Complainants prayed that the contracts be declared repugnant to the spirit and the provisions of the Philippine Rice Share Tenancy Act (No. 4054, as amended), and null and void; that with intervention of the court other tenancy contracts be executed embodying substantially the provisions of said law and that, pending the disposition of the case, an order be entered restraining the herein petitioners from ejecting any of their tenants except for just cause or causes and with the previous approval and consent of the court.

Herein petitioners moved for the dismissal of the complaint upon four grounds: One, lack of original jurisdiction; two, lack of cause of action; three, lack of legal capacity to sue; four, defect of both parties plaintiff and defendant. On August 29, 1947, the lower court denied the motion to dismiss. On September 6, 1947, motion for reconsideration was filed, which was denied on November 6, 1947.

Petitioners seek the reversal of the action taken by the Court of Industrial Relations in refusing to dismiss the complaint. Four errors are attributed by petitioners to the lower court. We will consider them in the order they are presented in the brief.

I


"The Court of Industrial Relations erred in holding that it has jurisdiction over the subject matter of the action." In support of this proposition, petitioners invoked the provisions of section 1 of Commonwealth Act No. 103, as amended by Commonwealth Acts Nos. 254 and 559 and section 1 of Commonwealth Act No. 461, both reading as follows:jgc:chanrobles.com.ph

"SECTION 1. Jurisdiction — Judges. — There is created a Court of Industrial Relations hereinafter called the court, which shall have Jurisdiction over the entire Philippines, to consider, investigate, decide, and settle all questions, matters, controversies, or disputes arising between, and/or affecting employers and employees or laborers, and landlords and tenants or farm-laborers, and regulate the relation between them subject to the provisions of this Act.

"The Court shall also have jurisdiction over cases submitted to it under the provisions of Commonwealth Act Numbered Four hundred and sixty-one." (As amended by Commonwealth Acts Nos. 254 and 559.)

"SECTION 1. Any agreement or provision of law to the contrary notwithstanding, in all cases where land is held under any system of tenancy the tenant shall not be dispossessed of the land cultivated by him except for any of the causes mentioned in section nineteen of Act Numbered Four thousand and fifty-four or for any just cause, and without the approval of a representative of the Department of Justice duly authorized for the purpose. The Department of Justice is likewise, charged with the duty of enforcing all the laws, orders and regulations relating to any system of tenancy and it may issue such orders as may be necessary in pursuance thereof, such as, with respect to the liquidation of the crop, the division thereof, and the apportionment of the expenses. Should landowner or the tenant feel aggrieved by the action taken by the Department of Justice under the authority herein granted, or in the event of any dispute between them arising out of their relationship as landowner and tenant, either party may appeal within fifteen days from the receipt of notice of the action taken by the Department of Justice, or resort, as the case may be, to the Court of Industrial Relations which is given jurisdiction to determine the controversy in accordance with law. The filing of an appeal shall stay execution of the action appealed from unless the Court of Industrial Relations shall, for special reason, order the immediate execution thereof upon the filing of a supersedeas bond."cralaw virtua1aw library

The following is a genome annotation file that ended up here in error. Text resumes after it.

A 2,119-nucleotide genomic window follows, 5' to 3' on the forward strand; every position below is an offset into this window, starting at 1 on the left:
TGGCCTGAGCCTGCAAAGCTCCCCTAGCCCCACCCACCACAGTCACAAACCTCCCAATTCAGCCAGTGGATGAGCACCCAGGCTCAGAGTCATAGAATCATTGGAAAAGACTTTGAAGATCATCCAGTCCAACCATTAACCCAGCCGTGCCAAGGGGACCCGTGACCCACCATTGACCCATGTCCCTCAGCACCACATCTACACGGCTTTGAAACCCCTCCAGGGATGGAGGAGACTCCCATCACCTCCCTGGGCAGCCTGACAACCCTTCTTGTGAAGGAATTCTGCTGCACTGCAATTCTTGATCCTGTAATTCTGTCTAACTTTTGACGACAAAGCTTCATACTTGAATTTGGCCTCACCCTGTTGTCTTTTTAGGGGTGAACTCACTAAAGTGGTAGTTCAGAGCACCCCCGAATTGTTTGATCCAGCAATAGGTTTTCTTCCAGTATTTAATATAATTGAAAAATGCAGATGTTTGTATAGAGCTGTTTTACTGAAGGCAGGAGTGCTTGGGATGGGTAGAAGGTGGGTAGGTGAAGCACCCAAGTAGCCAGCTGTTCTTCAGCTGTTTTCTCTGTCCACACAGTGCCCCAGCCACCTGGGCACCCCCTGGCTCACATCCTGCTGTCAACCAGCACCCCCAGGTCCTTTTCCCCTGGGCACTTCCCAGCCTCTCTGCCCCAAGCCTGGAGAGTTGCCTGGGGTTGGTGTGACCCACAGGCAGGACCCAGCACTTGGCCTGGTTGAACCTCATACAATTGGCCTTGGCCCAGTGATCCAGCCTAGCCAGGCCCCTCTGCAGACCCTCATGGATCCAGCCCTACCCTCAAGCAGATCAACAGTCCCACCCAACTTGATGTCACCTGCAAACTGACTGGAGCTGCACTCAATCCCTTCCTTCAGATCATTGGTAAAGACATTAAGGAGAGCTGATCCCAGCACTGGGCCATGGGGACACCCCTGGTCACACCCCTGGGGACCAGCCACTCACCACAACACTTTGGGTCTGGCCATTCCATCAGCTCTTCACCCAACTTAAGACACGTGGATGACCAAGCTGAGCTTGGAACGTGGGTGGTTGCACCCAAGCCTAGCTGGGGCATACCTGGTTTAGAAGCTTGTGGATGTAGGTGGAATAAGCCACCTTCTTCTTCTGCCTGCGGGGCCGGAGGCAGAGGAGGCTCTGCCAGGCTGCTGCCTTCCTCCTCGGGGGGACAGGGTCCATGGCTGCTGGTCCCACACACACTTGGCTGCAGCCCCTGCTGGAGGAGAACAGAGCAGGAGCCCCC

Petitioners contend that although the Court of Industrial Relations is vested with jurisdiction to determine any dispute or controversy arising from the relationship between tenant and landowner, respondent’s action is one for nullity of contracts and it is not one arising from the relationship of petitioners as landlords and respondent as tenants. The controversy must be brought, according to petitioners, before a court of general jurisdiction.